- Associate Professor of English
PhD, University of North Carolina at Chapel Hill
415 Morey Hall
Supritha Rajan’s scholarship is situated at the intersection of literature, intellectual history, and philosophy, with an emphasis on the Romantic and Victorian literary periods. Her first book, A Tale of Two Capitalisms: Sacred Economics in Nineteenth-Century Britain, was awarded the 23rd annual Modern Language Association Prize for a First Book. The book reconsiders traditional understandings of capitalism by examining the shared disciplinary genealogies of nineteenth-century literature, anthropology, and political economy. The MLA selection committee stated in their award citation that “A Tale of Two Capitalisms: Sacred Economics in Nineteenth-Century Britain offers an important new perspective on debates around secularization, providing a spellbinding account of how the emergence of the modern disciplines and discourses of political economy, anthropology, and the novel reconstituted the magical and communal, thereby seamlessly revealing how the sacred reemerged in our modern world…Rajan’s synchronic analysis may serve as an empirical and interpretive model with which to examine our moment’s intersection of ethics, economy, and culture, as well as the intricacies of neoliberalism and its narrative(s) and dominant ethos.”
Rajan is currently at work on a second scholarly book project, entitled Transparent Forms: Thinking, Feeling, and Doing in the Human and Natural Sciences. Transparent Forms draws on eighteenth and nineteenth-century literature, philosophy, and histories of science to investigate the formation of disciplinary-specific temperaments and the overlapping methodologies and cognitive/affective attitudes that operated across the human and natural sciences after the Enlightenment.
Her articles have appeared in such journals as Victorian Literature and Culture, RaVoN, and Nineteenth-Century Prose, and her research has received fellowship support from the American Council of Learned Societies. In addition to her scholarship, Rajan has completed a collection of poems entitled, Fabula, and is at work on a second collection.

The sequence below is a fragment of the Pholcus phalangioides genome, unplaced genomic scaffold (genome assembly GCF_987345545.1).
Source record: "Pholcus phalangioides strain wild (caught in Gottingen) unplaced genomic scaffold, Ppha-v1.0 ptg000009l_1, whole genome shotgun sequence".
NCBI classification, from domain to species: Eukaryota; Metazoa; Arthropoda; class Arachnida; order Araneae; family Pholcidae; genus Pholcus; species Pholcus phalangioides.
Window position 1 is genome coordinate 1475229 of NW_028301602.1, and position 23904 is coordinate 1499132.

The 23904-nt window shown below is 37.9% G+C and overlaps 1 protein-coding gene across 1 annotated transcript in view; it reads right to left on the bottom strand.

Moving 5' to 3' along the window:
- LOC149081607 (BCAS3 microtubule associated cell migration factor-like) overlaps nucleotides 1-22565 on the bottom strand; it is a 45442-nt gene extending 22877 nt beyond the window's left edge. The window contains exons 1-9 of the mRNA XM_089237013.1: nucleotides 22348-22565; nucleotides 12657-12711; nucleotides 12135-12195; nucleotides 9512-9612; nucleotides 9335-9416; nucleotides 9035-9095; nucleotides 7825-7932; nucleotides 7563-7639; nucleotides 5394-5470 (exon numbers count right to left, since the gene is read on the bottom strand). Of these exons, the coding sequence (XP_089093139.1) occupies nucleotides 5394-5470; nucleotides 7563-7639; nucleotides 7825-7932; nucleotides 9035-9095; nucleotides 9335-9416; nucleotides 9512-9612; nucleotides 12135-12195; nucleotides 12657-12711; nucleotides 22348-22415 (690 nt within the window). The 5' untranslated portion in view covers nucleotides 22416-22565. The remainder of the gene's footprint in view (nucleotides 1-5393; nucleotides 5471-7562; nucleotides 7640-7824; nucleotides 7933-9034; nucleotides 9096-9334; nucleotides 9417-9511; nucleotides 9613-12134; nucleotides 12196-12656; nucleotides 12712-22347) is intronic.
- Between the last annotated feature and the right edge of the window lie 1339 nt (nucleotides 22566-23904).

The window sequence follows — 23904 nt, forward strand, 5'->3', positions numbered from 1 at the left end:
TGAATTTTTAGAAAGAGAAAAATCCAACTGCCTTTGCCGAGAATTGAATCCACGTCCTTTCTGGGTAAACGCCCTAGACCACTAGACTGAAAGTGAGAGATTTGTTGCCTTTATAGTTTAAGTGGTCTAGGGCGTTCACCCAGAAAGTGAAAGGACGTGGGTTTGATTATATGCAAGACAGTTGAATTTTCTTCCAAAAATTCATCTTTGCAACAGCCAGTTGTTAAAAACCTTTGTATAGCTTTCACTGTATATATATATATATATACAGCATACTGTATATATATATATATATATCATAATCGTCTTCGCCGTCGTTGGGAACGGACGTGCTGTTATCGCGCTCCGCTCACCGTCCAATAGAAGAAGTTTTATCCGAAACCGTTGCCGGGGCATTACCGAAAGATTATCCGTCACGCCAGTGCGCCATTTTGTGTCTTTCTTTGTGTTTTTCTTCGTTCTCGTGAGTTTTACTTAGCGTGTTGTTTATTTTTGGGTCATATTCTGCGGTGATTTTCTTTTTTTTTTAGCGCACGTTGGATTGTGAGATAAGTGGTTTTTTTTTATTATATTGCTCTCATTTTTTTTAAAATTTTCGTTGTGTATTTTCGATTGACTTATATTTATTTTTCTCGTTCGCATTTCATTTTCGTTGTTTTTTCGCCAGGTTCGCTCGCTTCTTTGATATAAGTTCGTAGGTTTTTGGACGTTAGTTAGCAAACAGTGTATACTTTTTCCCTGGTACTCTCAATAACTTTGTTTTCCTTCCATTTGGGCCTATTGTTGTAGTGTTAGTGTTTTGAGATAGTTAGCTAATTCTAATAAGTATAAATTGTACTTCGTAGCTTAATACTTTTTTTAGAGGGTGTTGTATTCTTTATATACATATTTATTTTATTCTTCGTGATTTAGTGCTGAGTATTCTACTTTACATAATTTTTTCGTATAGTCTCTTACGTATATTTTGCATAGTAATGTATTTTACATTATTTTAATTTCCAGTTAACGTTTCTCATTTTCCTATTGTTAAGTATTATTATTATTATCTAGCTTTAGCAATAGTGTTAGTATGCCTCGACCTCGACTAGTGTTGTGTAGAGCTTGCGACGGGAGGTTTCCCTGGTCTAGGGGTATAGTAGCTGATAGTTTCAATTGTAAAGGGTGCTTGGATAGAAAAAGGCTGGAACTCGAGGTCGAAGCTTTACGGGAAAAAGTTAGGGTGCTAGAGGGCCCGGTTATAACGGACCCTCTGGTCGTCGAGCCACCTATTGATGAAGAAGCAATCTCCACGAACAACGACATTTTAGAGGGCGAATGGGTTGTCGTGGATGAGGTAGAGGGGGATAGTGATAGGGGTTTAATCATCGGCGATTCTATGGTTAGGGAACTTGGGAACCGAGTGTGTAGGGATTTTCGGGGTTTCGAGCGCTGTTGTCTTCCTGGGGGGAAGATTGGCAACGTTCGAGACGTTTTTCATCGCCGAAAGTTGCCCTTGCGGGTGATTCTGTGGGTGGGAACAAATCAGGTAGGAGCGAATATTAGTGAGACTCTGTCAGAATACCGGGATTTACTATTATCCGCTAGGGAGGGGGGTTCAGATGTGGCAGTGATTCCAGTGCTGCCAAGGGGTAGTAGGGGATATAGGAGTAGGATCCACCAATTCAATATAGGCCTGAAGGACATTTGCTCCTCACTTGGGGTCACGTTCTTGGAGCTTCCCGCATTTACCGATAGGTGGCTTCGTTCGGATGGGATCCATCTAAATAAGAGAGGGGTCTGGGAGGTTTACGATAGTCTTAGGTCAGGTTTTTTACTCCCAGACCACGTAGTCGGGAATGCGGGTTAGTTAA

- Nineteenth-century British literature
- critical theory
- creative writing (poetry)
Selected Publication Covers
Works in Progress
- Transparent Forms: Thinking, Feeling, and Doing in the Human and Natural Sciences (in progress)
- “Regret Without Limit: the Ends of Agency and Genre in George Eliot’s Middlemarch” (under review)
- Fabula (completed manuscript of poems, under consideration at various presses/contests)
- A Tale of Two Capitalisms: Sacred Economics in Nineteenth-Century Britain (Spring 2015, University of Michigan Press)
- “The Epistemology of Trust and Realist Effect in Charles Dickens’s Bleak House” (forthcoming, Nineteenth-Century Literature)
- “Animating Household Gods: Value, Totems, and Kinship in Victorian Anthropology and Dickens’s Dombey and Son.” Victorian Literature and Culture. 42.1 (March 2014): 33-58.
- “Networking Magic: Andrew Lang and the Science of Self-Interest.” Romanticism and Victorianism on the Net. 64 (October 2013).
- “Sacred Commerce: Rites of Reciprocity in Ruskin.” Nineteenth-Century Prose. 35.1 (Spring 2008): 181-199.
- "Bharata’s Remorse.” Salt Hill. (forthcoming)
- "Repair." Colorado Review. Spring 2016.
- “Ode to an Error.” The Antioch Review. Fall, 2015.
- “Domestic.” The Cortland Review. Issue 66, 2015.
- “Daughter of the Sea.” Poetry Northwest. Fall/Winter, 2010-2011.
- “The Preterite Tense.” Poetry Northwest. Spring/Summer, 2009.
- “Fabula.” Literary Imagination. February 1, 2009.
- “The Cook’s Daughter.” Passages North. Vol. 29.1. Winter/Spring, 2008.
- “The Orphan of Time.” Poetry Northwest. Spring/Summer, 2007.
- “Widow Country.” Salt Hill. No. 19. Winter, 2007.
- “The Abduction of Sita.” Puerto del Sol. Vo. 41.1. Fall, 2006.
- “Inventing the Past.” Notre Dame Review. No. 21. Winter, 2006.
- “Lava and Kusa Recite The Ramayana.” Center: A Journal of the Literary Arts. Vol. 4, 2005.
Selected conference participation
- “The Social Life of Personae: Sensibility and the Victorian Man of Science and Letters.” The North American Victorian Studies Association. Arizona State University. Phoenix, AZ. Nov. 3-5, 2016.
- “Autonomy and its Affects: Regret and Sympathy in Rousseau and Smith.” The International Adam Smith Society and the Rousseau Society. University of Glasgow. Glasgow, Scotland. July 20-22, 2015.
- “Characterizing Knowledge: George Eliot and the Enlightenment Reclassification of Temperament.” The North American Victorian Studies Association. Western University. London, Ontario (CA). Nov. 13-16, 2014.
- “The Tempo of Judgment: Sensing the Pause in Walter Pater’s The Renaissance.” Victorian Division. Modern Language Association. Chicago, IL. Jan. 9-12, 2014.
- “Knowledge By Proxy: the Epistemology of Trust in Dickens’s Bleak House.” The North American Victorian Studies Association. University of Southern California. Pasadena, CA. October 23-27, 2013.
- “Networked Magic: Lang and the Science of Self-Interest.” The North American Victorian Studies Association. University of Wisconsin-Madison. Madison, WI. September 27-30, 2012.
- Courses in nineteenth-century British literature, critical theory, and creative writing.
- Modern Language Association Prize for a First Book, 2015.
- Research Fellowship, American Council of Learned Societies, 2015-2016.
- William Dougald MacMillan Award for the best dissertation of the year, Department of English, UNC-Chapel Hill, 2008-2009.
- Richard Hugo Prize, Poetry Northwest, The Orphan of Time, Spring/Summer 2007.
- Fred and Joan Thomson Award for outstanding dissertation work in eighteenth- or nineteenth-century British studies, Department of English, UNC-Chapel Hill, 2005-2006.
- Evan Frankel Dissertation Fellowship, Department of English, UNC-Chapel Hill, Fall 2006.